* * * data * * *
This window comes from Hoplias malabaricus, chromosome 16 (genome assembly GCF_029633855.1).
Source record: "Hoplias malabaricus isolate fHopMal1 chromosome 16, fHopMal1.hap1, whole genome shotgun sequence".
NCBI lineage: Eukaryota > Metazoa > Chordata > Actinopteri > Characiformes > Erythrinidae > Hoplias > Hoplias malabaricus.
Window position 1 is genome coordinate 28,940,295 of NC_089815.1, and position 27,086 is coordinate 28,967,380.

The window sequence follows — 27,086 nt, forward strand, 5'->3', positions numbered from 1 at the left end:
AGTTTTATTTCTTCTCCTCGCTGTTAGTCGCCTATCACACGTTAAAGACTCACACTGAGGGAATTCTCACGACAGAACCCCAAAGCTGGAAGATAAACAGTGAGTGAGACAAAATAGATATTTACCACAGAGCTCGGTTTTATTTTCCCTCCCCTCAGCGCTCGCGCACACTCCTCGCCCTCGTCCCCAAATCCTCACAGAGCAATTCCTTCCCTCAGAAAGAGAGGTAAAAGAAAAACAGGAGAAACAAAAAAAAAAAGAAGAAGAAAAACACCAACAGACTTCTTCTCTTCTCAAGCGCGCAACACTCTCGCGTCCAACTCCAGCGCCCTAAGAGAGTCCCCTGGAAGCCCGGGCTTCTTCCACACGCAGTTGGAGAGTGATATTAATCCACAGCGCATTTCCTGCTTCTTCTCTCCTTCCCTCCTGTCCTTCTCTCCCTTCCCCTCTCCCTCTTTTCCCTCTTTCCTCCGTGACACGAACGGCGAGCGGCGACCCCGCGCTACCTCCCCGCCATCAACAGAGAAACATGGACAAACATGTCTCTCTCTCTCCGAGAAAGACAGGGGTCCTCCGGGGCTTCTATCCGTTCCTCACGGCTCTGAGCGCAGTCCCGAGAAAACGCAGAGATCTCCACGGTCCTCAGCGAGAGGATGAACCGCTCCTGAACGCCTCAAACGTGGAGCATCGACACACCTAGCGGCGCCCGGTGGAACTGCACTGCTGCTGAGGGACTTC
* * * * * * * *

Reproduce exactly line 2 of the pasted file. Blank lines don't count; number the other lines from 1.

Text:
Source record: "Hoplias malabaricus isolate fHopMal1 chromosome 16, fHopMal1.hap1, whole genome shotgun sequence".